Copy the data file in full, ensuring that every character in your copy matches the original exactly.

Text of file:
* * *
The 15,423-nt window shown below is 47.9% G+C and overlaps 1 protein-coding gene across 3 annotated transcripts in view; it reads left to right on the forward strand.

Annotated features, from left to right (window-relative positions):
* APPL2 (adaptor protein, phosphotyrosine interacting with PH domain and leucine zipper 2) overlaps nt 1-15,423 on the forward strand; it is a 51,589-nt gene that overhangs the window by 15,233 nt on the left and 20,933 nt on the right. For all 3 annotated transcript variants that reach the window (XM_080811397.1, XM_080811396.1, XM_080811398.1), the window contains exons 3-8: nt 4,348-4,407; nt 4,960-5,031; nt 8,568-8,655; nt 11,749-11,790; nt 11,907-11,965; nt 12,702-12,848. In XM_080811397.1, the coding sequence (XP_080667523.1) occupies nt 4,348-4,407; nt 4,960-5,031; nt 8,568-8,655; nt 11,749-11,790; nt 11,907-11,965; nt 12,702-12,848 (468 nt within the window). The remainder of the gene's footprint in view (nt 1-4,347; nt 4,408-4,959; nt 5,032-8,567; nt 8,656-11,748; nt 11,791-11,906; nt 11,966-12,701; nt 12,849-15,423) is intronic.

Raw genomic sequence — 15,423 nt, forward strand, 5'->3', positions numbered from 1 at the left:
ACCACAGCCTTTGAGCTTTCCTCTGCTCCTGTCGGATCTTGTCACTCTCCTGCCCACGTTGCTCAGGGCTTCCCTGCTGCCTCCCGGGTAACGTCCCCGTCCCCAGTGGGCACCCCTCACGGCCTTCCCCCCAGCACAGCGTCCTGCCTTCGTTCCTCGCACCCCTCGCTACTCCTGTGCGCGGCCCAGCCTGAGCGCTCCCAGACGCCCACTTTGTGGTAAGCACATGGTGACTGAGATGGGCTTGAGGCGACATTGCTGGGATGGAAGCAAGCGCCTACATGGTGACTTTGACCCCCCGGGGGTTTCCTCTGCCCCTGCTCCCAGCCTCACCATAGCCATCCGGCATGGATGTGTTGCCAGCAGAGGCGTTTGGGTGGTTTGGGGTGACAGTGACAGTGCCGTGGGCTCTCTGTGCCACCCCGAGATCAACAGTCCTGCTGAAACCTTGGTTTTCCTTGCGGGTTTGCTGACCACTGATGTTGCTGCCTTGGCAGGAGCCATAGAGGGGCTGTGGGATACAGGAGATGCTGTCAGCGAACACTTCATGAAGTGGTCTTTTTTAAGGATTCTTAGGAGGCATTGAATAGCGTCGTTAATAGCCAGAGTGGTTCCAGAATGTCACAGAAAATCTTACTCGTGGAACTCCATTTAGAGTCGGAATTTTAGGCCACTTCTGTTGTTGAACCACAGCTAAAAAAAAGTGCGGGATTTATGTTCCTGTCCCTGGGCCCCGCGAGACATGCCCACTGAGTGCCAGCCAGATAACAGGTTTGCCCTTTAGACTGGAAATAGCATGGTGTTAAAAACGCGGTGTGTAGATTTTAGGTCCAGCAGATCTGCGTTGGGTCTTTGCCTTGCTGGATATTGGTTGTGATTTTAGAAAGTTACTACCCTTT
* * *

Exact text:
The 15,423-nt window shown below is 47.9% G+C and overlaps 1 protein-coding gene across 3 annotated transcripts in view; it reads left to right on the forward strand.

Annotated features, from left to right (window-relative positions):
* APPL2 (adaptor protein, phosphotyrosine interacting with PH domain and leucine zipper 2) overlaps nt 1-15,423 on the forward strand; it is a 51,589-nt gene that overhangs the window by 15,233 nt on the left and 20,933 nt on the right. For all 3 annotated transcript variants that reach the window (XM_080811397.1, XM_080811396.1, XM_080811398.1), the window contains exons 3-8: nt 4,348-4,407; nt 4,960-5,031; nt 8,568-8,655; nt 11,749-11,790; nt 11,907-11,965; nt 12,702-12,848. In XM_080811397.1, the coding sequence (XP_080667523.1) occupies nt 4,348-4,407; nt 4,960-5,031; nt 8,568-8,655; nt 11,749-11,790; nt 11,907-11,965; nt 12,702-12,848 (468 nt within the window). The remainder of the gene's footprint in view (nt 1-4,347; nt 4,408-4,959; nt 5,032-8,567; nt 8,656-11,748; nt 11,791-11,906; nt 11,966-12,701; nt 12,849-15,423) is intronic.

Raw genomic sequence — 15,423 nt, forward strand, 5'->3', positions numbered from 1 at the left:
ACCACAGCCTTTGAGCTTTCCTCTGCTCCTGTCGGATCTTGTCACTCTCCTGCCCACGTTGCTCAGGGCTTCCCTGCTGCCTCCCGGGTAACGTCCCCGTCCCCAGTGGGCACCCCTCACGGCCTTCCCCCCAGCACAGCGTCCTGCCTTCGTTCCTCGCACCCCTCGCTACTCCTGTGCGCGGCCCAGCCTGAGCGCTCCCAGACGCCCACTTTGTGGTAAGCACATGGTGACTGAGATGGGCTTGAGGCGACATTGCTGGGATGGAAGCAAGCGCCTACATGGTGACTTTGACCCCCCGGGGGTTTCCTCTGCCCCTGCTCCCAGCCTCACCATAGCCATCCGGCATGGATGTGTTGCCAGCAGAGGCGTTTGGGTGGTTTGGGGTGACAGTGACAGTGCCGTGGGCTCTCTGTGCCACCCCGAGATCAACAGTCCTGCTGAAACCTTGGTTTTCCTTGCGGGTTTGCTGACCACTGATGTTGCTGCCTTGGCAGGAGCCATAGAGGGGCTGTGGGATACAGGAGATGCTGTCAGCGAACACTTCATGAAGTGGTCTTTTTTAAGGATTCTTAGGAGGCATTGAATAGCGTCGTTAATAGCCAGAGTGGTTCCAGAATGTCACAGAAAATCTTACTCGTGGAACTCCATTTAGAGTCGGAATTTTAGGCCACTTCTGTTGTTGAACCACAGCTAAAAAAAAGTGCGGGATTTATGTTCCTGTCCCTGGGCCCCGCGAGACATGCCCACTGAGTGCCAGCCAGATAACAGGTTTGCCCTTTAGACTGGAAATAGCATGGTGTTAAAAACGCGGTGTGTAGATTTTAGGTCCAGCAGATCTGCGTTGGGTCTTTGCCTTGCTGGATATTGGTTGTGATTTTAGAAAGTTACTACCCTTT